It's not a free speech issue, it's a harassment issue. We all know that there are limits to speech when someone else's livlihood is at stake (shouting "fire" in a crowded theater, to use the classic example.) To say spammers have the right to spam is like saying the first amendment gives someone the right to follow you around with a megaphone shouting advertisements into your ear.

Re:Free speech? (1)

Harmonious Botch (921977) | more than 6 years ago | (#22612844)

Ummm...pardon me for quibbling, but, no, someone else's livlihood does not limit another's speech. It's a property rights issue, not an employment issue. It is easy to confuse the two because in most instances that make it to a courtroom, the property in question is being used by the owner to make a living. But it still applies even if the property is being used by a charity, or is residential, or whatever.

Eh, not really (3, Insightful)

StealthyRoid (1019620) | more than 6 years ago | (#22612328)

1.) The VA Supreme Court made the ruling, not any federal court, and certainly not a jury.
2.) Because it was a state court that made the ruling, what they say about whether or not SPAM is protected free speech is completely irrelevant. State courts have no jurisdiction over federal questions. They can no more declare SPAM not protected than they can declare that you really only have to be 32 to be President.
3.) This will obviously be appealed to the Supreme Court (that's the only outlet left after traversing the State courts), and, my guess is, it'll be shot down. The defendant's attorney is correct when it states that the VA law doesn't make exceptions for explicitly protected free speech, such as political speech, and the Supreme Court's strict scrutiny standard for this kind of thing won't let it through. VA may re-write the law to prevent commercial SPAM as different from SPAM that's simply expressing an opinion, but that'd be open to a variety of challenges as well.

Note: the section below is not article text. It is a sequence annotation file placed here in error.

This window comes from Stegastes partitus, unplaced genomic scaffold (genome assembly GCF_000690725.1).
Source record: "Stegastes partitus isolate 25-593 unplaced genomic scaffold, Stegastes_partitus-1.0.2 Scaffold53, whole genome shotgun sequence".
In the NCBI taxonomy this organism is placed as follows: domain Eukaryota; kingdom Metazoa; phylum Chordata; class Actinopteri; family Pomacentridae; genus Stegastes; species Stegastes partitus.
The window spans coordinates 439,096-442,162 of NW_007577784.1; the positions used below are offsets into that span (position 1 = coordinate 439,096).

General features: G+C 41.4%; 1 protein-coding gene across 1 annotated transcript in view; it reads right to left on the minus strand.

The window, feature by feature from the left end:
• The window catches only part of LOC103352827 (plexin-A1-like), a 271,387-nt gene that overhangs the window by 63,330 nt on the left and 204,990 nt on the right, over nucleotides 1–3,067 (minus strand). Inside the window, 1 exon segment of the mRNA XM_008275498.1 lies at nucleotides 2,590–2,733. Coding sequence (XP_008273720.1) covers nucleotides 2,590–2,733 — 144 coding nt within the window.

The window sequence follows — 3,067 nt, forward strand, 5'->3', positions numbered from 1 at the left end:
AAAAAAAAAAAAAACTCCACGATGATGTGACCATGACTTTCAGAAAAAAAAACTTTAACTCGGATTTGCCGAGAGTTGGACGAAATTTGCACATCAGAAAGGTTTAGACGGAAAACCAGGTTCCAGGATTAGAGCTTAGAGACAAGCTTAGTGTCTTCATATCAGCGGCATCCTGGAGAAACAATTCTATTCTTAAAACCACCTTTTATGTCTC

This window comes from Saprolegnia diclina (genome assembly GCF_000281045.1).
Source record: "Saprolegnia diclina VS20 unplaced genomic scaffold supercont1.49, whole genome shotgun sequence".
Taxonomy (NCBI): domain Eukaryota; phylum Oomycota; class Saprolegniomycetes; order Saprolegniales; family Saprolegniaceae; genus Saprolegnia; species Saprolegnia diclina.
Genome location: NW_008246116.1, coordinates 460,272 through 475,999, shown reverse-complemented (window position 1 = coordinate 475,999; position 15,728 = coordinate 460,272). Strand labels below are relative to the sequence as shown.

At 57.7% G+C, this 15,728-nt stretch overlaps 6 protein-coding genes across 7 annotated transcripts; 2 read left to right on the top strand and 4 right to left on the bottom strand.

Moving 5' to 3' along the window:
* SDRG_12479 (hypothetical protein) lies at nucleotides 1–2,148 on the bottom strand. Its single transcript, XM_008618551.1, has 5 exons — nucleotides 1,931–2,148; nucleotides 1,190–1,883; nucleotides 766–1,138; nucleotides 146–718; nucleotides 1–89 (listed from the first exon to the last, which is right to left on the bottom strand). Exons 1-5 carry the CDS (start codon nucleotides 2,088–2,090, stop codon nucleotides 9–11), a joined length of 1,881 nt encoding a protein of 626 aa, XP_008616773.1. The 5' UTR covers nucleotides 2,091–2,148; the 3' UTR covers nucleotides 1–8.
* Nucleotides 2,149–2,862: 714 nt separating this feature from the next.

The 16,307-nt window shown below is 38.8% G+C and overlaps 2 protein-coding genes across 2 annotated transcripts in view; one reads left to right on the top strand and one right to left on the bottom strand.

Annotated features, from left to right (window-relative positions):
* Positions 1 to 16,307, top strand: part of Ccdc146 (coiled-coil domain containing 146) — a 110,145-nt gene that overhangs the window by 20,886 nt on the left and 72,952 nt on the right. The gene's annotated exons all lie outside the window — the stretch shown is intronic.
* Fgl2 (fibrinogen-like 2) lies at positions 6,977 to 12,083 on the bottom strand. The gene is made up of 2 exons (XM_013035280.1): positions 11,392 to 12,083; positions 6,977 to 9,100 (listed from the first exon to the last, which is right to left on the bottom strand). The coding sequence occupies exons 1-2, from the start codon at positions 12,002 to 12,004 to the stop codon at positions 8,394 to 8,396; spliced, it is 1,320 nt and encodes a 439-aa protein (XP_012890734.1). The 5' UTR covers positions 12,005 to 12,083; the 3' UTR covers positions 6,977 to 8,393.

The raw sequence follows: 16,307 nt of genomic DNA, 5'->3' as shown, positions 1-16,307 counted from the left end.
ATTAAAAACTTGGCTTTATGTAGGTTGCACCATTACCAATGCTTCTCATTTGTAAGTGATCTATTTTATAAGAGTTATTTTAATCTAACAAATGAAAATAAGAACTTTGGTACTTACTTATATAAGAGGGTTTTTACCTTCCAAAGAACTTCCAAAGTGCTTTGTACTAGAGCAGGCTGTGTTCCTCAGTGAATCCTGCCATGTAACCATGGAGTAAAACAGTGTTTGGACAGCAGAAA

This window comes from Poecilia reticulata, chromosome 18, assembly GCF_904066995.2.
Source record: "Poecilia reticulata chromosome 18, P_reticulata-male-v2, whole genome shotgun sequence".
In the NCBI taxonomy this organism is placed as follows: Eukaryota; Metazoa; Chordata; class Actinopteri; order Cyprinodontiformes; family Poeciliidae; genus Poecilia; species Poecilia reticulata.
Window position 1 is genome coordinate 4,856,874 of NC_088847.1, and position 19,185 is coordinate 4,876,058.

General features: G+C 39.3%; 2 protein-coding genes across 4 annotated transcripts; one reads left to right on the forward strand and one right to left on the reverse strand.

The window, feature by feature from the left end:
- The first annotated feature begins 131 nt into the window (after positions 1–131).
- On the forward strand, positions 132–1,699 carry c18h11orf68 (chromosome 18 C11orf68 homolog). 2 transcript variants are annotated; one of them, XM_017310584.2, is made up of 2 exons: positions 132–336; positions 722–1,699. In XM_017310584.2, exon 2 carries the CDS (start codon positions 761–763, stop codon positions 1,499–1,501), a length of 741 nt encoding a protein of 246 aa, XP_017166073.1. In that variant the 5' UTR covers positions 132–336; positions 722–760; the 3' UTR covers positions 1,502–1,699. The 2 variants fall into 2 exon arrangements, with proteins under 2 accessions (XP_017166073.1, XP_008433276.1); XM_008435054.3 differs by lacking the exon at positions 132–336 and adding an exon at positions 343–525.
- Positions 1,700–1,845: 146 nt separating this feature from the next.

4.) Nine years? What the fuck?! I mean, I hate SPAM as much as the next guy, and I spend a stupid amount of time keeping it out of the inboxes of my users, but nine years?!

3.) This will obviously be appealed to the Supreme (1)

smitty_one_each (243267) | more than 6 years ago | (#22612360)

...all of whose inboxes will receive a merciless pounding until they agree to hear the appeal.

Re:3.) This will obviously be appealed to the Supr (1)

unixluv (696623) | more than 6 years ago | (#22612476)

If you RTFA, this decision was handed down by the Va Supreme. Unless you can file a federal action, this case law is binding in Va.

Re:3.) This will obviously be appealed to the Supr (1)

smitty_one_each (243267) | more than 6 years ago | (#22612966)

If you RTFGP, you'd see that TFGP assumed the VA decision would be appealed to TFSC.
My (possibly awkward) attempt at a jape was based on the concept that the spammer would attack TFSC inboxes until they agreed to hear the appeal, which would be an obnoxious, counter-productive, and quintessentially American approach to the problem.

Re:Eh, not really (0)

Anonymous Coward | more than 6 years ago | (#22612498)

2.) Because it was a state court that made the ruling, what they say about whether or not SPAM is protected free speech is completely irrelevant. State courts have no jurisdiction over federal questions. They can no more declare SPAM not protected than they can declare that you really only have to be 32 to be President.


Yes, but since nobody knows the physical location of a user who uses email, any mass spamming will inevitably mean that Virginia residents will be sent spam, thus Virginia can prosecute the spammers. The only reasonable defense would be to claim that it was not a malicious sending of spam to Virginia residents because the spammer didn't know that any specific e-mail was being sent to a Virginia resident. It would be tough to convince a jury of that though when log files indicate that even though you have sent millions of spam, you didn't actually try to target any Virginians.

Re:Eh, not really (2, Informative)

belmolis (702863) | more than 6 years ago | (#22612538)

Many states have freedom of speech provisions in their constitutions, sometimes provisions that are stronger than the First Amendment. State courts certainly do rule on these. Furthermore, a state court can and will rule on whether a state law violates the federal constitution. The US Supreme Court of course has the last say, but that doesn't prevent a state court from addressing the issue.